In the end, as I said before, what is valuable about Burke is not his specific analysis of the causes of the French Revolution, or his evaluation of whether this revolution was done correctly, or warranted in the first place. He’s quite hard on the revolutionaries, he often strawmans their case – perhaps because, in my best understanding, he doesn’t fully understand it himself.
That doesn’t stop him from landing some of the greatest rhetorical punches ever written. And it certainly doesn’t stop him from delivering a powerful warning about the real dangers of trying to rebuild society anew based on a kind of theoretical, egalitarian reform.
What I take to be of most importance from Burke – and what I take to be his original contribution to political philosophy – is that he is not merely offering a defense of a specific tradition. Nor is he offering a defense of tradition for its own sake. Instead what seems original to me is his understanding of society as a kind of living, organic element, composed of a variety of interrelated parts, just like a body. And like a living body, society does not just appear. It cannot just be destroyed and founded anew without grave consequences. Instead, it grows, it evolves; its various parts are all adaptations to the necessities of human needs and wishes; each institution or even basic prejudice has behind it the accumulated wisdom of generations of citizens and is not to be cast away lightly. To the contrary, we should look to this wisdom of the past not as an impediment to utopian dreams, but as a valuable inheritance to be cared for, our surest buffer against civil strife, violence, and terror.
I find Burke an interesting reaction to the Enlightenment values of reason and intelligence. In a sense, Burke distrusts (and repeatedly mocks) these values, extolling practical experience, inherited wisdom, and even cultural prejudice as better arbiters of truth in governance than theory. He’s suspicious of the sort of exalted sentiment that one associates both with the bringers of light of the Enlightenment, and with coming Romantic movement, as embodied in the proto-Romantic, Rousseau, whom Burke also mocks and seems wary of. He is surely not an idealist, but perhaps its more fitting to say that he’s not interested in discovering the best, most perfect state; he’s merely interested in maintaining a tolerable one.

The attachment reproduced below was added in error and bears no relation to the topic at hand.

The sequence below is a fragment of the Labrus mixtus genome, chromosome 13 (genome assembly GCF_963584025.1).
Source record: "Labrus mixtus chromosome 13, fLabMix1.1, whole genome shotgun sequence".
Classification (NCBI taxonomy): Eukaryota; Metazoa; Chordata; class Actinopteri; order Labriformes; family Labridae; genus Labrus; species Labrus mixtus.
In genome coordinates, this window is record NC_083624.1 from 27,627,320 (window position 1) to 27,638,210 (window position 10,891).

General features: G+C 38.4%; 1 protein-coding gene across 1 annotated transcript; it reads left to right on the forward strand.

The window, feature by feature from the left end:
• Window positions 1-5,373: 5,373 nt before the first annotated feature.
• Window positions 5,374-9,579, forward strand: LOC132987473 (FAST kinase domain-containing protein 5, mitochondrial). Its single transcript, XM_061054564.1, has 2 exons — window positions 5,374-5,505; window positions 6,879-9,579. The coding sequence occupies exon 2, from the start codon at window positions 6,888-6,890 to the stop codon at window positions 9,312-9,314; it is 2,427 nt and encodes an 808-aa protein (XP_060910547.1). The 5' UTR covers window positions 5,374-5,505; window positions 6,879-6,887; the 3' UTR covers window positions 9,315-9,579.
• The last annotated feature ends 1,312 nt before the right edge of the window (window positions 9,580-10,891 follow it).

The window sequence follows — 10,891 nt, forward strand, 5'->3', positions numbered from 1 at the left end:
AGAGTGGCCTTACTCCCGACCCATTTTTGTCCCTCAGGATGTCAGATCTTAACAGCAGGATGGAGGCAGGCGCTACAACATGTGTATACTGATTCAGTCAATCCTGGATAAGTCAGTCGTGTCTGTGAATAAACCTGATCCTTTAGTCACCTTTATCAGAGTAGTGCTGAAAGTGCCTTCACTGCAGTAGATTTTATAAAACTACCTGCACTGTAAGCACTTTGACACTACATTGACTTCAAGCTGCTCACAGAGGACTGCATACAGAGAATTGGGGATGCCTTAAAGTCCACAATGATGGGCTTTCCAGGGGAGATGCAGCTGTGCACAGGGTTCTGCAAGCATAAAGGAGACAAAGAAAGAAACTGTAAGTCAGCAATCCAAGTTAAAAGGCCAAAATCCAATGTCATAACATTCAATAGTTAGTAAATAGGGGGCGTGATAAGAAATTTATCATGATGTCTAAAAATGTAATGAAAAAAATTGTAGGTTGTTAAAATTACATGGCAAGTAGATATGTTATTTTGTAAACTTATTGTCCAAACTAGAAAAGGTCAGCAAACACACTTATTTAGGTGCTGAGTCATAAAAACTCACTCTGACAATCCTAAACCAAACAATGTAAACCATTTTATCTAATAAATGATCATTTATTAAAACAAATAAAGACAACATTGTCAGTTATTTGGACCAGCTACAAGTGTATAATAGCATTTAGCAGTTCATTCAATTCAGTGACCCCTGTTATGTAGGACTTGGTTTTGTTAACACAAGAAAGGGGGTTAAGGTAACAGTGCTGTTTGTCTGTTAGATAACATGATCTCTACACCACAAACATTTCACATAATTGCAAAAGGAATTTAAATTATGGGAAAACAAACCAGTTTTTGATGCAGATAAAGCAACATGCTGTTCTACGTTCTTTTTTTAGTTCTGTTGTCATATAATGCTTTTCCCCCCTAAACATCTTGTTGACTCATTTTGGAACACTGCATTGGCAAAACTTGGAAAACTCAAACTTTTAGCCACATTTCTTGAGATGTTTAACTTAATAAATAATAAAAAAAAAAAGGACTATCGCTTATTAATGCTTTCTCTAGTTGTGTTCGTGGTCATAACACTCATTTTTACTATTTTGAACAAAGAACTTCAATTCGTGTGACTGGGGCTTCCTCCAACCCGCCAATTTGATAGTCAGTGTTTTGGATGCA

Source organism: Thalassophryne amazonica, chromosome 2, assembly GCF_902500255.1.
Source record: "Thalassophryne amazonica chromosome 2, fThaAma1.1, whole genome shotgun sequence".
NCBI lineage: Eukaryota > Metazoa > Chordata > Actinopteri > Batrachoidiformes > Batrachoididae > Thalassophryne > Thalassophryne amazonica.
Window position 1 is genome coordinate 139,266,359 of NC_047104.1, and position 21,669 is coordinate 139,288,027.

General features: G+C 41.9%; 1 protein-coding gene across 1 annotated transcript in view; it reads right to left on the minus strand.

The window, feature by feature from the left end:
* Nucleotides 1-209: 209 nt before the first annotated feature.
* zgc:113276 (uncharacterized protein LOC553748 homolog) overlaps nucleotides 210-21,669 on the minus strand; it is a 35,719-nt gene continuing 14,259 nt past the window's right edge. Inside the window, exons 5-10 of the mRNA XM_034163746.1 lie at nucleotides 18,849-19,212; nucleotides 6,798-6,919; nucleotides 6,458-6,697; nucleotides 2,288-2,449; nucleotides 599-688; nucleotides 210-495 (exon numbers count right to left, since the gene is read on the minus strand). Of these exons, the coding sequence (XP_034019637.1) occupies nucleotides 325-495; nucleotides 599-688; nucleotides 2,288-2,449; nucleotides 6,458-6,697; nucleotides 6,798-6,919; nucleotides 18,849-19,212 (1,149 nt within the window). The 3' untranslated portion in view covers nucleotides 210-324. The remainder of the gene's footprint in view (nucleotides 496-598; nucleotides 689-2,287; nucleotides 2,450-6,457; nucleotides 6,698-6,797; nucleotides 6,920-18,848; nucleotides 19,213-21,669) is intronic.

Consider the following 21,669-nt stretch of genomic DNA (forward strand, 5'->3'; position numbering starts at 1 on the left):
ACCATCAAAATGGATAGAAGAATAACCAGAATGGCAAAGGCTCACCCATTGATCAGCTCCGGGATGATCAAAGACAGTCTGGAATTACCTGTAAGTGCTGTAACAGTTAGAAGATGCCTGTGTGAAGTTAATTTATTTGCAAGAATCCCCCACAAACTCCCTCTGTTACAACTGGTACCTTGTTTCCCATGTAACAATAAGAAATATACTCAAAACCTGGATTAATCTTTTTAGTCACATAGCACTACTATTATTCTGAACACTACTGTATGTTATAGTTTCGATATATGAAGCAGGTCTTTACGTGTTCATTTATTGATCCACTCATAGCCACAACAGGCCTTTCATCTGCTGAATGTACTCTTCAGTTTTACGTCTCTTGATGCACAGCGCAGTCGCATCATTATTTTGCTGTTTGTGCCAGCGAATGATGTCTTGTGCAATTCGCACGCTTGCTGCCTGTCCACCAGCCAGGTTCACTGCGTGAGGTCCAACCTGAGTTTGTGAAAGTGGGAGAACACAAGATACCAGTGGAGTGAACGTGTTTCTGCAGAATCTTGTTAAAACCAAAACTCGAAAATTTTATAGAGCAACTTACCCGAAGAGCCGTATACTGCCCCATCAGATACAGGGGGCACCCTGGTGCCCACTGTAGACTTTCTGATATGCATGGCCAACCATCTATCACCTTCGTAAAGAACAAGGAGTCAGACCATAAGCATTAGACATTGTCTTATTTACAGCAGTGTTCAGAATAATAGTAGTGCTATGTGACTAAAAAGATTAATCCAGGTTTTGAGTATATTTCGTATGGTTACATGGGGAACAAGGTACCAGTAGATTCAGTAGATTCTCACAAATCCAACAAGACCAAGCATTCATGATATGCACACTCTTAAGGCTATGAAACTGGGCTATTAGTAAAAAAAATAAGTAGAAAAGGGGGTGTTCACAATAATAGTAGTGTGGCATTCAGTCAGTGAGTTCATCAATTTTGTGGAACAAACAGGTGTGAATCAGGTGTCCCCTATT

Is he a “conservative”? Yes he is. And although I lack enough contextual knowledge to satisfactorily judge for myself, the claim that he is the first modern conservative seems perfectly reasonable to me. It’s all there.
That said, I’m talking about Burke being a conservative not whatever Donald Trump is. I think it’s important to contrast conservatism, which I very much see in Burke, with its far more radical, pernicious rightward strain: reactionism, which is Trump. The conservative writer Andrew Sullivan offers a useful contrast:
“Reactionism is not the same thing as conservatism. It’s far more potent a brew. Reactionary thought begins, usually, with acute despair at the present moment and a memory of a previous golden age. It then posits a moment in the past when everything went to hell and proposes to turn things back to what they once were. It is not simply a conservative preference for things as they are, with a few nudges back, but a passionate loathing of the status quo and a desire to return to the past in one emotionally cathartic revolt. If conservatives are pessimistic, reactionaries are apocalyptic. If conservatives value elites, reactionaries seethe with contempt for them. If conservatives believe in institutions, reactionaries want to blow them up. If conservatives tend to resist too radical a change, reactionaries want a revolution.”
Burke was not a reactionary; he was a conservative: he had a loathing for revolution, was an incrementalist, did not wish to return to a golden past (and indeed actively seemed to admire and regard highly the present British society), insisted on building a means of political change into his political philosophy, and was an avowed institutionalist. Burke did not look to a fallen glory that he wished to return to in one grand convulsion. Above all, he looked around him and saw mostly good things in England that he wished to conserve, not an imagined past glory that he wished to return to. For Burke, England’s present was so closely related to its past that to “return” to a previous time would not have made any sense. That was the point of a good state – to keep alive the important civic and social traditions over many generations.
It goes without saying that Donald Trump and his ilk are something wholly different.
So was Burke the first conservative by his own terms? Absolutely. Was he a modern day Republican? The answer, to his credit, is surely no.